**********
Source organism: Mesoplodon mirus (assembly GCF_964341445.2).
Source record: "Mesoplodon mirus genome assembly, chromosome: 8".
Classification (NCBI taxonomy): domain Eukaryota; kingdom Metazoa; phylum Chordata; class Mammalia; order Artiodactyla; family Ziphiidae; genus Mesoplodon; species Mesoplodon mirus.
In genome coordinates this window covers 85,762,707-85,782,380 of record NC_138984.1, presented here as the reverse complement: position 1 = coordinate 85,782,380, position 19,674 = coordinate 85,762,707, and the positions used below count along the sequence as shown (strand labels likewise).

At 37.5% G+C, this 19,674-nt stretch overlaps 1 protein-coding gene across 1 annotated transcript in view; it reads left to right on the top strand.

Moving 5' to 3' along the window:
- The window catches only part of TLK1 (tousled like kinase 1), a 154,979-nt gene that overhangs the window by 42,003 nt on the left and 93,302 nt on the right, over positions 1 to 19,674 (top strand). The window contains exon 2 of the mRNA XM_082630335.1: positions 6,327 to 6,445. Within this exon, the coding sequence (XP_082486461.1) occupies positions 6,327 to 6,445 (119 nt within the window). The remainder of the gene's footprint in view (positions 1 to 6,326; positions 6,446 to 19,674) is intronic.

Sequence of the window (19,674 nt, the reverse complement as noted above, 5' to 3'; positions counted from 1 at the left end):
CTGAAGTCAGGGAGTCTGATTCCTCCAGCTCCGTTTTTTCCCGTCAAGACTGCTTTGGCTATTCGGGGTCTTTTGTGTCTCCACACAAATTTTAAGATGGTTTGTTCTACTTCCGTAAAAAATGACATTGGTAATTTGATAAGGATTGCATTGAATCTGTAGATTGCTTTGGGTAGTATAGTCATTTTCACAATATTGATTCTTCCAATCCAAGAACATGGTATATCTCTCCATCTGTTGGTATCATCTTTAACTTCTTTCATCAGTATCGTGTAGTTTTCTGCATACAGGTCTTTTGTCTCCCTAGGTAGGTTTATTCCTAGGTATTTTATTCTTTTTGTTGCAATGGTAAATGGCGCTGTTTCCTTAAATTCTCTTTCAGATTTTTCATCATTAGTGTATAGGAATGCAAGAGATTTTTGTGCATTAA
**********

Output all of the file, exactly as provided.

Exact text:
Source organism: Mesoplodon mirus (assembly GCF_964341445.2).
Source record: "Mesoplodon mirus genome assembly, chromosome: 8".
Classification (NCBI taxonomy): domain Eukaryota; kingdom Metazoa; phylum Chordata; class Mammalia; order Artiodactyla; family Ziphiidae; genus Mesoplodon; species Mesoplodon mirus.
In genome coordinates this window covers 85,762,707-85,782,380 of record NC_138984.1, presented here as the reverse complement: position 1 = coordinate 85,782,380, position 19,674 = coordinate 85,762,707, and the positions used below count along the sequence as shown (strand labels likewise).

At 37.5% G+C, this 19,674-nt stretch overlaps 1 protein-coding gene across 1 annotated transcript in view; it reads left to right on the top strand.

Moving 5' to 3' along the window:
- The window catches only part of TLK1 (tousled like kinase 1), a 154,979-nt gene that overhangs the window by 42,003 nt on the left and 93,302 nt on the right, over positions 1 to 19,674 (top strand). The window contains exon 2 of the mRNA XM_082630335.1: positions 6,327 to 6,445. Within this exon, the coding sequence (XP_082486461.1) occupies positions 6,327 to 6,445 (119 nt within the window). The remainder of the gene's footprint in view (positions 1 to 6,326; positions 6,446 to 19,674) is intronic.

Sequence of the window (19,674 nt, the reverse complement as noted above, 5' to 3'; positions counted from 1 at the left end):
CTGAAGTCAGGGAGTCTGATTCCTCCAGCTCCGTTTTTTCCCGTCAAGACTGCTTTGGCTATTCGGGGTCTTTTGTGTCTCCACACAAATTTTAAGATGGTTTGTTCTACTTCCGTAAAAAATGACATTGGTAATTTGATAAGGATTGCATTGAATCTGTAGATTGCTTTGGGTAGTATAGTCATTTTCACAATATTGATTCTTCCAATCCAAGAACATGGTATATCTCTCCATCTGTTGGTATCATCTTTAACTTCTTTCATCAGTATCGTGTAGTTTTCTGCATACAGGTCTTTTGTCTCCCTAGGTAGGTTTATTCCTAGGTATTTTATTCTTTTTGTTGCAATGGTAAATGGCGCTGTTTCCTTAAATTCTCTTTCAGATTTTTCATCATTAGTGTATAGGAATGCAAGAGATTTTTGTGCATTAA